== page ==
Written by Tara Culp-Ressler
This week, the renewed allegations that Woody Allen sexually abused his adopted daughter Dylan Farrow have reignited a national conversation about sexual assault, the legal system and the appropriate response to victims who choose to come forward. Many observers have emphasized that Allen was never convicted of a crime, and should therefore be presumed to be innocent — kicking off a debate about whether children frequently lie about being abused, and whether the people who say they’re victims of sexual crimes can ever be trusted.
It’s unsurprising. When it comes to addressing sexual crimes, the issue of false reports is one of the most contentious divides. On one hand, victim advocates argue that false rape reports are incredibly low — generous estimates put the rate around 2.2 percent. On the other hand, skeptics caution that false allegations can ruin an individual’s life, and invariably bring up the infamous Duke lacrosse players. It’s not a debate that will be resolved any time soon.
But when it comes to children who speak out about sexual abuse, the proverbial deck is especially stacked against them. There’s actually been a lot of psychological research into the factors that make it difficult for young victims to tell their stories in a way that will be believable to outside audiences.
First of all, children don’t always have the words to describe what’s happened to them. Some kids don’t necessarily understand when their physical consent has been violated, and don’t know the language to talk about their genitalia. Several studies have found that children tend to delay disclosing incidences of abuse, sometimes for years. Sexual violence prevention advocates believe that teaching kids about their anatomy, and having frank discussions about healthy relationships, is an important tool to prevent this issue from being kept in the shadows.
If kids do speak up about abuse, and their parents want to press charges, that pushes them into the legal fray. Even if they’re sure about what they remember, navigating official statements, lawyers and courtrooms can be confusing for child victims — which ultimately sets up an uneven playing field between them and their abuser. “The whole drama plays out in a grown-up context, which means the grown-up always has the upper hand,” Natalie Shire points out at the Atlantic.
The cases that go to trial are often held back by several difficult factors. Putting a kid on the stand can end up being a traumatic experience for them, and child psychologists aren’t convinced that it’s always helpful, especially if the legal proceedings drag on for a long period of time. And even though older children can often testify correctly, that doesn’t guarantee their story will sound believable to a jury.
Adult victims of sexual assault often display erratic behavior — like expressing no emotion, mixing up the chronological order of events, or laughing at inappropriate times — that outsiders mistake for proof that they’re being untruthful. But that behavior actually reflects the disjointed way that the brain processes trauma, not a carefully constructed lie. This dilemma may be even more pronounced in kids. According to a 1983 study on child abuse, the act of disclosing a sexual crime often causes the child to experience “secondary trauma.” This theory posits that “the normal coping behavior of the child contradicts the entrenched beliefs and expectations typically held by adults,” which makes the children appear to be less credible. Particularly if a young child has been prepared for trial, it’s perhaps no wonder their testimony may come off as too rehearsed.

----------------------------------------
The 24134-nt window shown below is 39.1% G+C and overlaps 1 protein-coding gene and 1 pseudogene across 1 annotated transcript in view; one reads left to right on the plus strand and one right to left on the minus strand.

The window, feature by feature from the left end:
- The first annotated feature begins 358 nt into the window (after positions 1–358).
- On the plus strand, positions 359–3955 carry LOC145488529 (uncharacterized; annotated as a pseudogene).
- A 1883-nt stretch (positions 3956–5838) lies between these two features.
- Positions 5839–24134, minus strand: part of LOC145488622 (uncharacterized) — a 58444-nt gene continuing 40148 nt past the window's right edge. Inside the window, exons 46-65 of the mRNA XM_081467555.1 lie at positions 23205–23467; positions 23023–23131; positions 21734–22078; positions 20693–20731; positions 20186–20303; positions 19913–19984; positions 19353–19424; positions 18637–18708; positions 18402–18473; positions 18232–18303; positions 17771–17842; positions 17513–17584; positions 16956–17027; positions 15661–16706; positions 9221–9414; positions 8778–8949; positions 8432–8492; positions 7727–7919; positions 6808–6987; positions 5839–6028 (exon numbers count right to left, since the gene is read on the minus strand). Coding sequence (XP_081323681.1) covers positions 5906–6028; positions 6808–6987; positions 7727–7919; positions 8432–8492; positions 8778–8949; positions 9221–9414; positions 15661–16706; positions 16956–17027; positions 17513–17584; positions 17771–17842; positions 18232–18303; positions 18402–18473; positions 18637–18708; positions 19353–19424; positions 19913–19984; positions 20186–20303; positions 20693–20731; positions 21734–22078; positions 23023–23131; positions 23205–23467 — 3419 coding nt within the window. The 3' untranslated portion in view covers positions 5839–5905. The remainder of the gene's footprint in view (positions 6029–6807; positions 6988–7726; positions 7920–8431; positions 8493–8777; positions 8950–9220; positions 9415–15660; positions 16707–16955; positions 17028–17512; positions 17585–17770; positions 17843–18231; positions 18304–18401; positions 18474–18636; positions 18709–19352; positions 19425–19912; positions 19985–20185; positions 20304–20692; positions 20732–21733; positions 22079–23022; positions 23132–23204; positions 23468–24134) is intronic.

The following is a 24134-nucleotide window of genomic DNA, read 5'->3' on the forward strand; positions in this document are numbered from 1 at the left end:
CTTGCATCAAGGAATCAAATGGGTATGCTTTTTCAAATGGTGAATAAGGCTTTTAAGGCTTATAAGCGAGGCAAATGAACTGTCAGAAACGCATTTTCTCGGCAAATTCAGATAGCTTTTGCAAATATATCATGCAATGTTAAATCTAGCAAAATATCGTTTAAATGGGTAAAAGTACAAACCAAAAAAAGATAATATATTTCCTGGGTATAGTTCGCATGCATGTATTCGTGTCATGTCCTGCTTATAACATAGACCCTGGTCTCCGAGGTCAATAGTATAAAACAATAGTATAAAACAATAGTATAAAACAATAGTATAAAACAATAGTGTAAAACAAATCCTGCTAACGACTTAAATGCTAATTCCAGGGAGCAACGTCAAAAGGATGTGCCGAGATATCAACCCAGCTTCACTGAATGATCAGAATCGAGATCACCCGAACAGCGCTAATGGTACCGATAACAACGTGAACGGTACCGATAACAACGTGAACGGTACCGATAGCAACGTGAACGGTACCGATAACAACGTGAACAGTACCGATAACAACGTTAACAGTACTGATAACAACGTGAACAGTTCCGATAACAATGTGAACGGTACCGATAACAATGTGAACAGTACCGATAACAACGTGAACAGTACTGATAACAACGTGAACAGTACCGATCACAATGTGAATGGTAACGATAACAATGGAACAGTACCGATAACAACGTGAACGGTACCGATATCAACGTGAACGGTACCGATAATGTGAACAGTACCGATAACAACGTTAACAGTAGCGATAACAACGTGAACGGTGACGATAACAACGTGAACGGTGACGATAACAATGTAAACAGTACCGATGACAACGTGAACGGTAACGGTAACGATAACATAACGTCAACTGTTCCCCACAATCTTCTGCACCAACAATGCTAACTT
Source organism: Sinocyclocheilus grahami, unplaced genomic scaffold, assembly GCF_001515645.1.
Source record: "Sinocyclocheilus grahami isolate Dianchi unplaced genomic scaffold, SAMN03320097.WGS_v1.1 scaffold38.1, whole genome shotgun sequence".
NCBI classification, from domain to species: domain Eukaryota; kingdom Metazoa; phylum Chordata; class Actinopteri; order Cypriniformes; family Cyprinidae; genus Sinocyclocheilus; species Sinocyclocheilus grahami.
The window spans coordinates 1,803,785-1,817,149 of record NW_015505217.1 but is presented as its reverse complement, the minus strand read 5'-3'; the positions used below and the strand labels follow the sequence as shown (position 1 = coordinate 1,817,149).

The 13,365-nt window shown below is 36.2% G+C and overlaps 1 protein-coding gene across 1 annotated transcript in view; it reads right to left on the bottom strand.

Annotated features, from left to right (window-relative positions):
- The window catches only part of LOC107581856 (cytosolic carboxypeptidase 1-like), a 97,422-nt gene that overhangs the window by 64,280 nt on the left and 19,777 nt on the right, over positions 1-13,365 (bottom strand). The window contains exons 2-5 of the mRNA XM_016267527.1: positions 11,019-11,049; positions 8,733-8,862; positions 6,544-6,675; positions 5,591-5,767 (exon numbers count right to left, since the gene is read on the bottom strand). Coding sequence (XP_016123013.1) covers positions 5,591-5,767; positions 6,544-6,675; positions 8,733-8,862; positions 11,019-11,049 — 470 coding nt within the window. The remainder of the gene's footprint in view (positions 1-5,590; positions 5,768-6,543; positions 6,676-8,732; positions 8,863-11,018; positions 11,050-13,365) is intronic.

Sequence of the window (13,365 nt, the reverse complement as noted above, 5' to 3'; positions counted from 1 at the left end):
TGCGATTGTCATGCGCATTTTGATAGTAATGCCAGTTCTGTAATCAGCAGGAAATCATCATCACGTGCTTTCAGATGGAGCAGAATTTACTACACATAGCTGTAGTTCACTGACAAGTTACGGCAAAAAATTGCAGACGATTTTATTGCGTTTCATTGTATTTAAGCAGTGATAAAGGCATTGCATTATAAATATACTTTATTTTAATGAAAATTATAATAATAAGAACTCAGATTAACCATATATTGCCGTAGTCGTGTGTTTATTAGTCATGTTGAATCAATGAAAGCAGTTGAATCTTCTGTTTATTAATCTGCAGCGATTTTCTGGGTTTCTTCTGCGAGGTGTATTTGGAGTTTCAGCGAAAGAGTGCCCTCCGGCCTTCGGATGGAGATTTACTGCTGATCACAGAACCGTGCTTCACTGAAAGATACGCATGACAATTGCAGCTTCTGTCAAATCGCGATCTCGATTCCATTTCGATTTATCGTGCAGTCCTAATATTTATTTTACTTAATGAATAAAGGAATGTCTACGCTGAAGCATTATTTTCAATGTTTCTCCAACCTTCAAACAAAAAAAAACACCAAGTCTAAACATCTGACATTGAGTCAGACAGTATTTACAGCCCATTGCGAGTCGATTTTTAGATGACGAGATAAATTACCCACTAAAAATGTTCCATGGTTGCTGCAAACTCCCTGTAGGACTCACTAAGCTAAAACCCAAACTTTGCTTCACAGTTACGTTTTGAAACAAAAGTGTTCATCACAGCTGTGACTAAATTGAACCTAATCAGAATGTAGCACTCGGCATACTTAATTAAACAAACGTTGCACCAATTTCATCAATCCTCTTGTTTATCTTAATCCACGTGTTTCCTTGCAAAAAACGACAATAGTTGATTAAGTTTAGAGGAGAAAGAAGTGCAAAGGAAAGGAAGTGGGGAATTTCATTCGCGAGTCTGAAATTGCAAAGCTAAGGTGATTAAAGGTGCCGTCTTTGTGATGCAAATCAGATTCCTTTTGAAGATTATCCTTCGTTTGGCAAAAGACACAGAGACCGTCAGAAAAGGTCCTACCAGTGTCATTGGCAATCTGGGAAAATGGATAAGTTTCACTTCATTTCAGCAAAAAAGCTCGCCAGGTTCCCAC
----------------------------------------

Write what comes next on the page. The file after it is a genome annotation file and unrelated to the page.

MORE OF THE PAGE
On top of that, memory certainly is fragile. There are lots of complex aspects to working with kids who allege abuse — they can be sensitive to repeated interrogations, and begin to repeat what authority figures are telling them even if it’s not true. Psychologists are working within these constraints. “There have been all kinds of protections developed in the last 20 years about how to talk to children in the course of investigations so as not to create confabulation or not to impair the testimony so it could be impeached in court,” David Finkelhor, the director of the Crimes Against Children Research Center, explained to TIME.
Younger children are more likely to fall prey to those dynamics, and less likely to be able to accurately recall details about what happened to them. That’s why abusers tend to prey on very young and vulnerable children. The power dynamic is intentional, and it works.
Dylan Farrow is just one of the millions of Americans who say they’ve experienced some kind of childhood sexual abuse. Just like all the rest, she can’t control the way that other people interpret her story, or whether they choose to believe it. (Woody Allen, for his part, plans to refute her allegations in a forthcoming column that may be published in the New York Times.) But pointing to the rate of convictions for these type of sexual crimes — and noting that Allen hasn’t been found guilty by a jury of his peers — isn’t exactly the right measure of veracity. The culture of suspicion around victims is directly related to the way the justice system fails to convict their abusers.
This post was originally published in ThinkProgress
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